Becoming debt free is a goal many people have, however, it often seems just out of reach. To others, it seems like it is just around the corner or further down the road. Either way, becoming debt free is certainly a primary goal for many people. Whether it is credit card debt, medical bills, a car payment or a mortgage, debt is weighing a lot of people down, and they are ready to get rid of it. A debt-free lifestyle seems like a fantasy, however, it is a possibility if you take a few steps in the right direction. Let’s take a look at a few simple steps you can take towards becoming totally debt free.
Evaluate Your Debt
Many people refer to debt using two elementary words: good and bad. In reality, there is no “good” debt, however, it makes it much less scary to refer to it that way. Oftentimes, “good” debt fulfills a need while “bad” debt fulfills wants. “Bad” debt refers to high-interest rates on your debt. Oftentimes, “bad” debt refers to credit cards, which are known for their brutal interest rates. “Good” debt refers to things like student loans, mortgages and even a car loan. Each of these things fulfills a need of the person taking the debt on. Usually, the “good” debt someone has doesn’t have to be rushed to be paid off in advance.
Either way, whether most of your debt is good or bad, you have to determine how much of it you have to tackle to massive task of paying it off. You do this by determine your debt-to-income ratio. You take your monthly debts payments and divide them by your monthly income to get this number. This does not include any mortgage payments. Prior to adding in your mortgage, your debt-to-income ratio should be around 20 percent. After you add in your mortgage, it should sit at 43 percent.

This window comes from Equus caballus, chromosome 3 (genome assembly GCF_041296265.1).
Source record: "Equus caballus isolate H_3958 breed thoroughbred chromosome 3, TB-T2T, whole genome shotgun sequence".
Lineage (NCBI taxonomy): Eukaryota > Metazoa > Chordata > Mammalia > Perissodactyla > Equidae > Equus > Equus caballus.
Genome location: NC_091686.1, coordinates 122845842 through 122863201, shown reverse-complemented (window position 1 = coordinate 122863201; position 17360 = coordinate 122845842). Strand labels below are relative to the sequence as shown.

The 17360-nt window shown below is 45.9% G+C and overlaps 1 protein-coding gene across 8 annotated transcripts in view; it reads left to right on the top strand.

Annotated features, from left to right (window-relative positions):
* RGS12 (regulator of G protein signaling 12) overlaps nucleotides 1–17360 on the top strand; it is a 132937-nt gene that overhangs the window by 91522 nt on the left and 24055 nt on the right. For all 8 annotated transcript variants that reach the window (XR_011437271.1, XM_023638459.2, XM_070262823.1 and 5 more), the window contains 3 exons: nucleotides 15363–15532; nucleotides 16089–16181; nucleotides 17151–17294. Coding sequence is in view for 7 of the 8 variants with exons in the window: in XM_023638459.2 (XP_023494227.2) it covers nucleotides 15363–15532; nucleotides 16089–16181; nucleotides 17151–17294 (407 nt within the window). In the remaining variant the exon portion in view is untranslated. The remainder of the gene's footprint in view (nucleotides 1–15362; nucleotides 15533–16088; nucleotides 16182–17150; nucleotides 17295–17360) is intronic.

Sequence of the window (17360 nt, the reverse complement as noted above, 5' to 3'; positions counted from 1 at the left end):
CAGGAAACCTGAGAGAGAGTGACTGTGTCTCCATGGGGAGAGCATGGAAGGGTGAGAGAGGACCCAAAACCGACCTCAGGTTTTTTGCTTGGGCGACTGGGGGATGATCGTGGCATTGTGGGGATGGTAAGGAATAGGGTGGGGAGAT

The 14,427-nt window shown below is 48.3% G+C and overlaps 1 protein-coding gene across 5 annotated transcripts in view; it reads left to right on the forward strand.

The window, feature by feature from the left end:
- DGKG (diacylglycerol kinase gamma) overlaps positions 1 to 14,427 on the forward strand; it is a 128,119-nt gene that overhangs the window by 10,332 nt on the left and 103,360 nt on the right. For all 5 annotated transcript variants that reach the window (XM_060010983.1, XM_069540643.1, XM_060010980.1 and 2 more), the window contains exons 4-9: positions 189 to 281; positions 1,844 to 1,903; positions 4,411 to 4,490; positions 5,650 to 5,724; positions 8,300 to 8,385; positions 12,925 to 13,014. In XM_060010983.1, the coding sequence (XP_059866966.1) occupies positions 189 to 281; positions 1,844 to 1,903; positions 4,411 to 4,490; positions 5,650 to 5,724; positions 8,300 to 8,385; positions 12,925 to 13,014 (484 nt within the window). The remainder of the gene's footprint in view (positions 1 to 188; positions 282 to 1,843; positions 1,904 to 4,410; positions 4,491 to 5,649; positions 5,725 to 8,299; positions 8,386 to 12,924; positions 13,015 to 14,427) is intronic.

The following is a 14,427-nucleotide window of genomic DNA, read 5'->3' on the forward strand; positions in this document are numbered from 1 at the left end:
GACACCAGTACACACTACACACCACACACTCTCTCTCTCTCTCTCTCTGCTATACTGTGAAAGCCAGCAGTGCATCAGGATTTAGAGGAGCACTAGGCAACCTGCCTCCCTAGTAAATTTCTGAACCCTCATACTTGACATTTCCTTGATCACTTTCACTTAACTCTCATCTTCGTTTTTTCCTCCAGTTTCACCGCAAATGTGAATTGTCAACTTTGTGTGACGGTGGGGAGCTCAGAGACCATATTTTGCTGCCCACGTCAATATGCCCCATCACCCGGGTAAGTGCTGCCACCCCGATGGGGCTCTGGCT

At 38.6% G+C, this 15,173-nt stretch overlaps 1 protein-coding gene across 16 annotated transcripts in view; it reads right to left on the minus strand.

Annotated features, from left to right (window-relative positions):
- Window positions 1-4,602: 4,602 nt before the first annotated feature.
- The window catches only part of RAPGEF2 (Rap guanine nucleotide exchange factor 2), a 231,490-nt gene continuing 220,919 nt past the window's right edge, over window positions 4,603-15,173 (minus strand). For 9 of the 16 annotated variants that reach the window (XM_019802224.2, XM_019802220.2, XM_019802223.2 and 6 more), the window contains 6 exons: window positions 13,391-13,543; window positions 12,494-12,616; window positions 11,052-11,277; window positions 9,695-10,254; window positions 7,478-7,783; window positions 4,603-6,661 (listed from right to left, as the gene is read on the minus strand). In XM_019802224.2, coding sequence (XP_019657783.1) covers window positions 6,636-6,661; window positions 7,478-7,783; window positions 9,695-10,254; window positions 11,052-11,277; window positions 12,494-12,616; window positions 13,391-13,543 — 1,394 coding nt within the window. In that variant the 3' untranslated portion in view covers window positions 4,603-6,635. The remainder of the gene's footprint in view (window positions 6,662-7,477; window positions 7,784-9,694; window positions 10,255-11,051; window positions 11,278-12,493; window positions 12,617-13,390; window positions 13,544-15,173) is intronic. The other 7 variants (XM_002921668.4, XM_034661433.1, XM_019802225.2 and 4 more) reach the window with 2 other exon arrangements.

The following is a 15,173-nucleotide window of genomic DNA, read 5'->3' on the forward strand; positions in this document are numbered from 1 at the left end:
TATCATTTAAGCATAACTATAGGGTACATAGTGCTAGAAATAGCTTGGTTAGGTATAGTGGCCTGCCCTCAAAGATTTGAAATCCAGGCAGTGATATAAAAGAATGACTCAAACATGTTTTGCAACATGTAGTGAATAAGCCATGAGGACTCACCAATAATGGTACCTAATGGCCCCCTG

Once you’ve determined your debt-to-income ratio, figure out how (and when) you will pay the debt back. The approach you take should be based on your debt-to-income ratio. If your ratio is higher than 20 percent, you may want to seek some debt counseling and advice on how to approach paying your debts off.
If your debt-to-income ratio is lower than 20 percent and more manageable, focus on the high-interest accounts first. Obviously, still make your monthly payments for the other accounts, but focus most of your efforts on paying the high-interest accounts down first. Once you’ve paid those off, focus on the lower interest accounts and get those paid off.
You have to have organization when tackling the task of repayment. You have to have a budget that includes the amounts you will pay towards your debts as well as your regular monthly bills. Set goals for your debt repayment, and make sure you stick to them. Without organization, the plan may not be successful.
Once you’ve paid your debts off, you will want to form some new habits. Obviously, you got into debt somehow, and you do not want to have to go through repaying debt again. Being “debt free” is desired as a long-term label, not a temporary one. The lifestyle you lead to pay off your debt should not be a “quick fix.” They should be long-term habits that you will follow for, well, the rest of your life.
When you get your debt paid off, you should be proud of yourself! It takes a lot of hard work and determination. You can go on to live a debt-free life if you simply take responsibility for your debt and take charge of repaying it.